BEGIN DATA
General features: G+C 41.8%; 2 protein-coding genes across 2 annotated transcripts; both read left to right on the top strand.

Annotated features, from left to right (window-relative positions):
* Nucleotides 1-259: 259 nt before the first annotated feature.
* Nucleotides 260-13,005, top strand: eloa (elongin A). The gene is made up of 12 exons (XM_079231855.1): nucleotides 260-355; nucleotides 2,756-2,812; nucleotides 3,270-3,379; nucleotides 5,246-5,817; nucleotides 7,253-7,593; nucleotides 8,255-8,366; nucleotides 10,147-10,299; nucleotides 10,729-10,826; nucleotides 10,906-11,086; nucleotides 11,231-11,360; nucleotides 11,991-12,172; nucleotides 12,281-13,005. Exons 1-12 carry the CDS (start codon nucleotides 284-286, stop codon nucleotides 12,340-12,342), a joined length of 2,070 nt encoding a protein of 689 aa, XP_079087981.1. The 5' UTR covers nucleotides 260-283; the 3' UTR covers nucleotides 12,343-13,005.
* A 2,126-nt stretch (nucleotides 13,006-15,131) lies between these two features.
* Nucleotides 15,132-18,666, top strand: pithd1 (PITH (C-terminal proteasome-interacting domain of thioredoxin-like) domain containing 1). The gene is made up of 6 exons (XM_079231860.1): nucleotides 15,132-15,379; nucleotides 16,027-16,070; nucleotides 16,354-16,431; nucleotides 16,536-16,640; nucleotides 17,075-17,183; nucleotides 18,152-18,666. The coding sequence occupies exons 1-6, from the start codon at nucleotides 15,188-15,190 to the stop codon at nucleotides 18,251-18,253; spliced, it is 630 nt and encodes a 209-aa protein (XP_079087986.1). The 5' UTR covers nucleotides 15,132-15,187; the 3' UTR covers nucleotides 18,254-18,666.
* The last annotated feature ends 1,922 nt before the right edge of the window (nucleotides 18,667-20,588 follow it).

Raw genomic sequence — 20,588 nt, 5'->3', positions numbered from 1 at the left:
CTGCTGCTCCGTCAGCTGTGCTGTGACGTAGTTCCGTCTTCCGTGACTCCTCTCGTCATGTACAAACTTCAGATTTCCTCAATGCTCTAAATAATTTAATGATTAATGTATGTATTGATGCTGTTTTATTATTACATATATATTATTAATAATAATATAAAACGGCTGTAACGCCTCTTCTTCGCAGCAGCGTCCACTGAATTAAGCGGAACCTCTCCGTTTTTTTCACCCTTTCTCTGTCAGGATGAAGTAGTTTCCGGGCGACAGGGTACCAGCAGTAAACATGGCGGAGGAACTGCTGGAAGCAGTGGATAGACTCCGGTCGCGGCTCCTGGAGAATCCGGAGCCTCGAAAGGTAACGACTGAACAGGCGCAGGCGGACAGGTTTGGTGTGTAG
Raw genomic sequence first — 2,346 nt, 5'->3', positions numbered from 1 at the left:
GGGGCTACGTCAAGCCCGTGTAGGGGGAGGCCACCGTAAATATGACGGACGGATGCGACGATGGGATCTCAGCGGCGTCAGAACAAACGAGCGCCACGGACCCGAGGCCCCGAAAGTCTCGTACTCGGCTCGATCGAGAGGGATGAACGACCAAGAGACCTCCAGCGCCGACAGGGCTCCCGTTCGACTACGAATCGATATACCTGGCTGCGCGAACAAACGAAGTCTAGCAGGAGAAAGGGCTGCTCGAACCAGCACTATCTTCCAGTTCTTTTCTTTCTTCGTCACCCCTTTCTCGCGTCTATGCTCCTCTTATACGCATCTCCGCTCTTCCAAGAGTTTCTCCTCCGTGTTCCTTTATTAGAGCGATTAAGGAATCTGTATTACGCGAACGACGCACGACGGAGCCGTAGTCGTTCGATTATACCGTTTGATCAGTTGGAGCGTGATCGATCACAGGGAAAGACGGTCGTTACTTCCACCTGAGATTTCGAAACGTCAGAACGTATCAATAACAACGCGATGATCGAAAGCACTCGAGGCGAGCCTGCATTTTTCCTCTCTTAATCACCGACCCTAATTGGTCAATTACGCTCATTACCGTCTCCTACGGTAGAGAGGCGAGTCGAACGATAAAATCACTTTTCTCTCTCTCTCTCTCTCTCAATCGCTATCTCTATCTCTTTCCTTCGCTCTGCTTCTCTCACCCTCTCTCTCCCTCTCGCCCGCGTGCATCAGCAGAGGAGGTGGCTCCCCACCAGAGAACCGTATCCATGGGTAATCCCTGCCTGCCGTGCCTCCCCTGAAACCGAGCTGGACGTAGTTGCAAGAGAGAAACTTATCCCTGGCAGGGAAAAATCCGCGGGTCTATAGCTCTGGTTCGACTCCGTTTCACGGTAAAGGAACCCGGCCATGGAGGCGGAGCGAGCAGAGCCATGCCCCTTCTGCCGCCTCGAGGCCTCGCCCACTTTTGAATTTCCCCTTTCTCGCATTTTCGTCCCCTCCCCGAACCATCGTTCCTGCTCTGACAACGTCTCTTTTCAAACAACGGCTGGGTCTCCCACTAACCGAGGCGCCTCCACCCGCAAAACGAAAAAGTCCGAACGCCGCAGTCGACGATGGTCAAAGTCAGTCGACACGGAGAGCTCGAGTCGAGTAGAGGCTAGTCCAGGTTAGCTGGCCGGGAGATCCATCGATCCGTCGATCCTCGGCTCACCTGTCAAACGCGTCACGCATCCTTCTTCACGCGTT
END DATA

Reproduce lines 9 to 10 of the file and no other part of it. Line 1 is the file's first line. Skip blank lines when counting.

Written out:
CTGCTGCTCCGTCAGCTGTGCTGTGACGTAGTTCCGTCTTCCGTGACTCCTCTCGTCATGTACAAACTTCAGATTTCCTCAATGCTCTAAATAATTTAATGATTAATGTATGTATTGATGCTGTTTTATTATTACATATATATTATTAATAATAATATAAAACGGCTGTAACGCCTCTTCTTCGCAGCAGCGTCCACTGAATTAAGCGGAACCTCTCCGTTTTTTTCACCCTTTCTCTGTCAGGATGAAGTAGTTTCCGGGCGACAGGGTACCAGCAGTAAACATGGCGGAGGAACTGCTGGAAGCAGTGGATAGACTCCGGTCGCGGCTCCTGGAGAATCCGGAGCCTCGAAAGGTAACGACTGAACAGGCGCAGGCGGACAGGTTTGGTGTGTAG
Raw genomic sequence first — 2,346 nt, 5'->3', positions numbered from 1 at the left: